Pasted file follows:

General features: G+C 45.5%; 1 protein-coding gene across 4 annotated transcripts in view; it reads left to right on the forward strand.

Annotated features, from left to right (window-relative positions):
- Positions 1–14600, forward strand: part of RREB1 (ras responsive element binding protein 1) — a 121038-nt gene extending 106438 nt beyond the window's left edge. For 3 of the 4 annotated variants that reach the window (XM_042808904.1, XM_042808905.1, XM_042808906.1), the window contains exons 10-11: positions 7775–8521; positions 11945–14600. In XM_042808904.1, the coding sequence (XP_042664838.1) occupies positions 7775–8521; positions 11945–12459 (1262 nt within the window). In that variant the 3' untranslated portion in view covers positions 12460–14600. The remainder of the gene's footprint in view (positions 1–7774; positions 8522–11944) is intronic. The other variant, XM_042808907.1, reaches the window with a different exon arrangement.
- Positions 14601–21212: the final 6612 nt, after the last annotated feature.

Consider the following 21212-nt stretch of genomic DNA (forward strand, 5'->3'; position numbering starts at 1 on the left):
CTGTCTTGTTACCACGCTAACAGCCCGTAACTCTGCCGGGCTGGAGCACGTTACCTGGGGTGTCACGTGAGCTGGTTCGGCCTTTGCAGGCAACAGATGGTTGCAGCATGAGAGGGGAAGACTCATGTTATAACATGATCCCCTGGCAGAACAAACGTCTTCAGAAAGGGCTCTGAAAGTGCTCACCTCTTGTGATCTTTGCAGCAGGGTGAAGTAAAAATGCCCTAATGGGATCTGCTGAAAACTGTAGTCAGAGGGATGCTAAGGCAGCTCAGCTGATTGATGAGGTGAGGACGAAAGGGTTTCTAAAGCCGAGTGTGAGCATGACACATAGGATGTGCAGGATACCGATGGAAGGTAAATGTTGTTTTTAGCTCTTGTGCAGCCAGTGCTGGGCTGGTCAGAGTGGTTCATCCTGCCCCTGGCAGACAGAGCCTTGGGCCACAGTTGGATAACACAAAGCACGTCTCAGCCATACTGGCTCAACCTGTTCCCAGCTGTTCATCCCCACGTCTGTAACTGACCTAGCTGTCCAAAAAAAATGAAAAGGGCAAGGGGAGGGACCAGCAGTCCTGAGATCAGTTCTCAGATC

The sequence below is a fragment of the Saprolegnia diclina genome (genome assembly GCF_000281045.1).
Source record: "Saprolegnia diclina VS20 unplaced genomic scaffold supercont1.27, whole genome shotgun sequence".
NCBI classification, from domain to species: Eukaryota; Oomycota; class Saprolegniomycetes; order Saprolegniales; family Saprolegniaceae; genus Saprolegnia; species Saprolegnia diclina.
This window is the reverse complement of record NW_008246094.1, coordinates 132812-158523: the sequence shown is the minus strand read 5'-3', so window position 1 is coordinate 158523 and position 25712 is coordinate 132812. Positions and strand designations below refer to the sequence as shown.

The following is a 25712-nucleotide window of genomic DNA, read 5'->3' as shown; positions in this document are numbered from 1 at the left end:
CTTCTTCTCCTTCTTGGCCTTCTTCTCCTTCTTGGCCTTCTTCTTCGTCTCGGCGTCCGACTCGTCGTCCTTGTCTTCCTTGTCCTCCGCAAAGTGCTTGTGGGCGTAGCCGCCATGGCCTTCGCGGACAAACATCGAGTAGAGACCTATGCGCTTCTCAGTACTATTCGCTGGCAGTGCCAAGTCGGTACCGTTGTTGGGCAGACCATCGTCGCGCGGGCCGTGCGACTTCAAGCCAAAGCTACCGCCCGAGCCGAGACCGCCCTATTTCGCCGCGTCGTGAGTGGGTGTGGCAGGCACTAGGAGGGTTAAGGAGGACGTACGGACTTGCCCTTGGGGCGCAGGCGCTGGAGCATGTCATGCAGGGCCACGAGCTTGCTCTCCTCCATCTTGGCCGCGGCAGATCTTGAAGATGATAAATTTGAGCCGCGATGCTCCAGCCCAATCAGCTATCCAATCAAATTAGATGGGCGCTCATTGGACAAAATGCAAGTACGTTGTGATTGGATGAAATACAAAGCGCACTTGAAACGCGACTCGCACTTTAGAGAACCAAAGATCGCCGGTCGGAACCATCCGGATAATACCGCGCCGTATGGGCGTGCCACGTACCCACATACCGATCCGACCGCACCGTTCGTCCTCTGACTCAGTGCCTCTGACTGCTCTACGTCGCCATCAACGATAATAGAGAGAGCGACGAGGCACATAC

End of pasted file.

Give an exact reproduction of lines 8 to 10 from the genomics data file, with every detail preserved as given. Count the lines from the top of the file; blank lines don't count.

Source record: "Saprolegnia diclina VS20 unplaced genomic scaffold supercont1.27, whole genome shotgun sequence".
NCBI classification, from domain to species: Eukaryota; Oomycota; class Saprolegniomycetes; order Saprolegniales; family Saprolegniaceae; genus Saprolegnia; species Saprolegnia diclina.
This window is the reverse complement of record NW_008246094.1, coordinates 132812-158523: the sequence shown is the minus strand read 5'-3', so window position 1 is coordinate 158523 and position 25712 is coordinate 132812. Positions and strand designations below refer to the sequence as shown.